Photos by: Riverboat Twilight Mississippi Cruise & Captain Kevin
By: Mike Delaney
The Raccoon River waters flow into the Des Moines River in Des Moines which used to be called Raccoon Forks. The Des Moines River flows into the Mississippi River at Keokuk adding a great deal of nutrients and sediment. On October 8, my wife, Dell, Christine Curry, and Curtis Cokeley and I boarded the Twilight for a two--day cruise on the Mississippi River. We spent a night and a day in The Mill House BnB in LaClaire enjoying the famous Pickers antique shop, local music, and food on Saturday before the cruise.
As we approached the beautiful reproduction river boat its musician played the banjo creating the atmosphere of the 19th century river scene. Before boarding the boat we gave our luggage to the crew to be hauled to our destination in Dubuque, the beautiful Grand Harbor Hotel. It was great not having to mess with our overnight luggage on the river boat. We were lead to our permanent, private table for four at a window with a great view of the river scenery. We were surprised at the power and speed of the boat as we pulled away from the dock at LaClaire.
There is nothing like the Mississippi River watershed in the world. It drains that land from the Rockies to the Alleghanies. All of Iowa’s surface water runs into the Mississippi either directly or by way of the Missouri. And of course its history and ecology are unique.
We learned that “all” of the timber along our route to Dubuque had been cut and fed to the thousands of steam-powered river boats that provided transport of lumber, grain, provisions, and travelers in the 19th and 20th centuries. The trees have returned but not in the same composition as the original elms, walnuts, oaks, and maples. We saw River Willows, Silver Maples and Cottonwoods in the flood plain and lowlands. The Oaks were high on the ridges given us a bit of fall red and brown.
Eagles soared, Sea Gulls followed the boat, Great Egrets were more common than the Great Blue Herons. Anglers and duck hunters were out in the cool fall air dealing with a stiff wind much of the time. We bundled up in our rocking chairs on the deck. The hum of the engine and breeze did not keep us from dozing off during our very relaxing outing.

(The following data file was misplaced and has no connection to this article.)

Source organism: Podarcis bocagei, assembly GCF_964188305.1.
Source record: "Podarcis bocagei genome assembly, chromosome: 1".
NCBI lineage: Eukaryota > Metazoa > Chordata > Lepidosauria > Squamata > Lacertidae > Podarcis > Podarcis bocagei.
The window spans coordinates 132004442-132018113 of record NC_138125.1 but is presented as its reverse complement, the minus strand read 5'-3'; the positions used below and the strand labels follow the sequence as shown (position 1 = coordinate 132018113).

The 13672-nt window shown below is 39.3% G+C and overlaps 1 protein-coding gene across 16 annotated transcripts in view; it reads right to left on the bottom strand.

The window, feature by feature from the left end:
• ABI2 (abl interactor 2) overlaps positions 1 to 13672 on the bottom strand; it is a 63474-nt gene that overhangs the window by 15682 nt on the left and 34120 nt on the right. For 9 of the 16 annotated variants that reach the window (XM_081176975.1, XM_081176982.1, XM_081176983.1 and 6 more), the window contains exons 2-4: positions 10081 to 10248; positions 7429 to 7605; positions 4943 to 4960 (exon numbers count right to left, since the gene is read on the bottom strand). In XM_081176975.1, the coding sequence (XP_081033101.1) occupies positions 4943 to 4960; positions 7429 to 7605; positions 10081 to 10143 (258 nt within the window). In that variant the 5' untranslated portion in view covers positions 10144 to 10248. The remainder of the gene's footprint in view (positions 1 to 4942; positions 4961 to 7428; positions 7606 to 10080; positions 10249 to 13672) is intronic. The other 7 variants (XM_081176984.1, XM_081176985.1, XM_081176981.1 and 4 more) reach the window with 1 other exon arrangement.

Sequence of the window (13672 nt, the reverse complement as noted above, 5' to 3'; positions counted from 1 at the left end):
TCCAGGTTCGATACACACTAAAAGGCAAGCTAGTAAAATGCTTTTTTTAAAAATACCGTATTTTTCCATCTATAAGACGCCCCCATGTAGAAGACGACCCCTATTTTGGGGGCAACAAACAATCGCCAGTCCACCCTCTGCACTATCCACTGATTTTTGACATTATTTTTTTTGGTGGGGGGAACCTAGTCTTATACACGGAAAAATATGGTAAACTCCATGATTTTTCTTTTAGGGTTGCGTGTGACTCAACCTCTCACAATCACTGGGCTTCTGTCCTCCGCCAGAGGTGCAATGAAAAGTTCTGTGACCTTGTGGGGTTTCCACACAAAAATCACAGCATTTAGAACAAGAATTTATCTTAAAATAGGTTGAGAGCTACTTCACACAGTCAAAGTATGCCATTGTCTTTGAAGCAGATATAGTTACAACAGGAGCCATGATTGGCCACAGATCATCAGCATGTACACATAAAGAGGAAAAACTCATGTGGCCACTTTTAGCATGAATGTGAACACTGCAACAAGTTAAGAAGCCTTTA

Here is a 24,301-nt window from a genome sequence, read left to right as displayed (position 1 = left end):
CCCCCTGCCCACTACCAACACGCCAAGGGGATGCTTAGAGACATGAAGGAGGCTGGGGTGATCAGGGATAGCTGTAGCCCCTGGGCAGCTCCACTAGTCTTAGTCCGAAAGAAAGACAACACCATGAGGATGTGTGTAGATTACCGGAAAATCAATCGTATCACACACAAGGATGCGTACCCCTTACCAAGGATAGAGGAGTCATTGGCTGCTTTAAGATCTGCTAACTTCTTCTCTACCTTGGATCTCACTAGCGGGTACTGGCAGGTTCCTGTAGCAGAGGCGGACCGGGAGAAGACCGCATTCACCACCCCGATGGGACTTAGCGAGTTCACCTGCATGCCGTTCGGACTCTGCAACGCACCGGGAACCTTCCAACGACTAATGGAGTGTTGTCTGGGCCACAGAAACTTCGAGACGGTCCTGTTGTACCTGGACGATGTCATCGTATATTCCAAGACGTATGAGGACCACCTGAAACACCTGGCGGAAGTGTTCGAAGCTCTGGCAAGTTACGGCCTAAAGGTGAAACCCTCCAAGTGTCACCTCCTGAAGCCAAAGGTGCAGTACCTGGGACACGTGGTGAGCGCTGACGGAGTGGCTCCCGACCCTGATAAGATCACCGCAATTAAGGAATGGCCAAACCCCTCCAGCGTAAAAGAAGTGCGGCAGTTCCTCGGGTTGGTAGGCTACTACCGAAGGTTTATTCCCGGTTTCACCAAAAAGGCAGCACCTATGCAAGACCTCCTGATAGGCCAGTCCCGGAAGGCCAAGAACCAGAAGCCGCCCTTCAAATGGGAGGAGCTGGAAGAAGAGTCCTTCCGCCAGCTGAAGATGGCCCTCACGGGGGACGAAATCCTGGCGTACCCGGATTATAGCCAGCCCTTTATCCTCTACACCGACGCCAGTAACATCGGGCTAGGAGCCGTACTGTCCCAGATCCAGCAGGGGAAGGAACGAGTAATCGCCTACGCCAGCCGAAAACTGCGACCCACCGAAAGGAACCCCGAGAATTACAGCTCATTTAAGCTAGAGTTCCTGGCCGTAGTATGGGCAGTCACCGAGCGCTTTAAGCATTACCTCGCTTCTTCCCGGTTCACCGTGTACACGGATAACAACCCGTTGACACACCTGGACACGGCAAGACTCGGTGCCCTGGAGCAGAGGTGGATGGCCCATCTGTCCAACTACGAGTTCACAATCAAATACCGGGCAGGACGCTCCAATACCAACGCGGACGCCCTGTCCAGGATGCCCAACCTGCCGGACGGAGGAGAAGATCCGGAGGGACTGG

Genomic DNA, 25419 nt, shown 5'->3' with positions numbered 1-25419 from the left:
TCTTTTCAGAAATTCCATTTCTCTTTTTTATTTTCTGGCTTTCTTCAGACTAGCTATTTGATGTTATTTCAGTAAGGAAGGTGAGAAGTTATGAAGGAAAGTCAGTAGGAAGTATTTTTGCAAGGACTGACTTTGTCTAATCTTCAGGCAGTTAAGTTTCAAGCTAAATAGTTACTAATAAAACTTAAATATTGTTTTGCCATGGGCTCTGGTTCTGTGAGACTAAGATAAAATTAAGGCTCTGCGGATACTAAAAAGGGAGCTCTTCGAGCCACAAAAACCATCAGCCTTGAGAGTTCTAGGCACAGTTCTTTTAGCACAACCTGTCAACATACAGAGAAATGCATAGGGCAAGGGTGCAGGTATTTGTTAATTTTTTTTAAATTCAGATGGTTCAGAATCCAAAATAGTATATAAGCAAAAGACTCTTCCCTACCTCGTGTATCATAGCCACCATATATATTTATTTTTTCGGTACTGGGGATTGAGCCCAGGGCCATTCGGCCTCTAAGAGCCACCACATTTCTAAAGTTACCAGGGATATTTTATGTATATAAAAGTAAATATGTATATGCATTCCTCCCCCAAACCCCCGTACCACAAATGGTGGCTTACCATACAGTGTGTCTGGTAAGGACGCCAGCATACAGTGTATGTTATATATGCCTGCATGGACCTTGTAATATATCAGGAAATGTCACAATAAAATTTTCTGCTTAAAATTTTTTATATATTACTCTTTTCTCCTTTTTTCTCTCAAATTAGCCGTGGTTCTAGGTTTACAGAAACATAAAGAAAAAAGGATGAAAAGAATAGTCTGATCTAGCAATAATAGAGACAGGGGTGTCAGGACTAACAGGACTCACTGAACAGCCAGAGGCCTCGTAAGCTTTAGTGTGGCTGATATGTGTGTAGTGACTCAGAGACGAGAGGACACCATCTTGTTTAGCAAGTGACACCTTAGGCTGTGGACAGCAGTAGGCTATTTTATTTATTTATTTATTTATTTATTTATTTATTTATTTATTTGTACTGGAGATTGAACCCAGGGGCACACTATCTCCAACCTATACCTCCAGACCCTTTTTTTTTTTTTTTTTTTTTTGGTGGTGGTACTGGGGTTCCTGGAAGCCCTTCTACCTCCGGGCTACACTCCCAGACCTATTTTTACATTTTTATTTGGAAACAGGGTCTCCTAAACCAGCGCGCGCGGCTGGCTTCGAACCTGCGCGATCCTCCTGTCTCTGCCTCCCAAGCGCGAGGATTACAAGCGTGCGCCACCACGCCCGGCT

The food was excellent and plentiful: breakfast, snack, lunch, snack, dinner, drink was the pattern on upstream and downstream cruise. The people were regular Midwesterners. There were no passengers from abroad that we noted. They may have been on the other two larger cruise boats we saw. Our passage was about $500 per person (including our hotel in Dubuque and food). The larger boats charge about $800 per day including a bedroom.
We all appreciated two additional features of the cruise. The narration by the owner/captain about the river, the towns along the way (LaClaire, Clinton, Sabula, Bellevieu, Savanna, and Dubuque), river boats and commerce, was excellent. The musician was folksy. He played songs appropriate to the ages of the passengers.
Of course, my interest is primarily in the health of the Mississippi River and its Iowa tributaries. The good news is that the Mississippi is the healthiest of Iowa large rivers. The water coming to Iowa’s eastern border and even along the stretch we cruised is pretty good. The bad news is that Iowa waters make it much less healthy. Iowa’s contribution of nitrogen and phosphorus especially by way of the Cedar, Des Moines, and Missouri to the Mississippi and the Gulf Dead Zone is embarrassing.